The sixth seed’s 7-6, 7-6 win contained just one break of serve each, both coming in the second set, as serve dominated proceedings on the faster grass courts in Germany.

While the Austrian won 75% on his first serve, Draper won a whopping 89% behind his first delivery as well as hitting eight aces. These kind of service stats will surely take him far during the grass court season.

“I thought it was a really good match,” Eurosport quoted Draper saying after his match. 
“Both of us played really clean tennis, executing really well.
“When it came down to it, I’m glad I competed really well and got over the line – it’s good to be back on the grass as well.”

There were also wins for Germany’s Yannick Hanfmann who won 6-3, 6-3 over wildcard Henri Squire, while compatriot Dominik Koepfer won in three sets over China’s Zhizhen Zhang 4-6, 7-6, 7-6.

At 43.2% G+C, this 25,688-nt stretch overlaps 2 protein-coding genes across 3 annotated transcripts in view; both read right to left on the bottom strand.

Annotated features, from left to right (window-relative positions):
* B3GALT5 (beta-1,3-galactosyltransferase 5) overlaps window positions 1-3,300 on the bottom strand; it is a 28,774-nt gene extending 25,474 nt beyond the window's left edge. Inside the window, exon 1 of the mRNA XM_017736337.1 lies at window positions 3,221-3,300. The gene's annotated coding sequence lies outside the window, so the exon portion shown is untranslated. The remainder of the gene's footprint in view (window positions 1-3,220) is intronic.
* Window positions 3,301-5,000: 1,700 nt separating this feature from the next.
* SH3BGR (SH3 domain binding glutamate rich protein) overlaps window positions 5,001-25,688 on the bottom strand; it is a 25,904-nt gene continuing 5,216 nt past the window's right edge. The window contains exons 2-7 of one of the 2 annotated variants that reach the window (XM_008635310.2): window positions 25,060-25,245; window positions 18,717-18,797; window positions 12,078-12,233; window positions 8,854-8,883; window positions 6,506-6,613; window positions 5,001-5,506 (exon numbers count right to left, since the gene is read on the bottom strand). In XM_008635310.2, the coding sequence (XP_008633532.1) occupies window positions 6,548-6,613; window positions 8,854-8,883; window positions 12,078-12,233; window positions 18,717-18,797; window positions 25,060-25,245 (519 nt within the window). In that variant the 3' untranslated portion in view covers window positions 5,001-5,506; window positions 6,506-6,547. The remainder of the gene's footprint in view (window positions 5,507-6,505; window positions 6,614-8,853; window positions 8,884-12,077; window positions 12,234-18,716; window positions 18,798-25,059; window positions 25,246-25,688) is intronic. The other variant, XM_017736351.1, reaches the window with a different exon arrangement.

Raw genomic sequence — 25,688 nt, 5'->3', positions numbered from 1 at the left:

Continue Reading

ATP

Carlos Alcaraz Still Owns A Magical Racket

Published

on

The legend of Carlos Alcaraz and his magical racket lives on.

The 21-year-old Spaniard executed one magical shot after another with his racket and legs  Sunday afternoon in the French Open final. That bit of magic spelled defeat for Germany’s Alexander Zverev.

This was a final to remember, one of the great matches of all the Grand Slams. It just wasn’t in the cards for the 26-year-old Zverev to finally win a Grand Slam title.

HE HAD IT, THEN HE DIDN’T

Both players seemed to play a game of “he had it and then he didn’t.”

Alcaraz appeared to have everything under control in the first set, but Zverev rushed through the second set and then made a comeback from 5-2 down in the third set to win five straight games.

Zverev had everything going for him when he started the fourth set with a two-set advantage. It appeared that all the 6-6 Zverev had to do was to continue playing his masterful game of big serves and mighty ground strokes.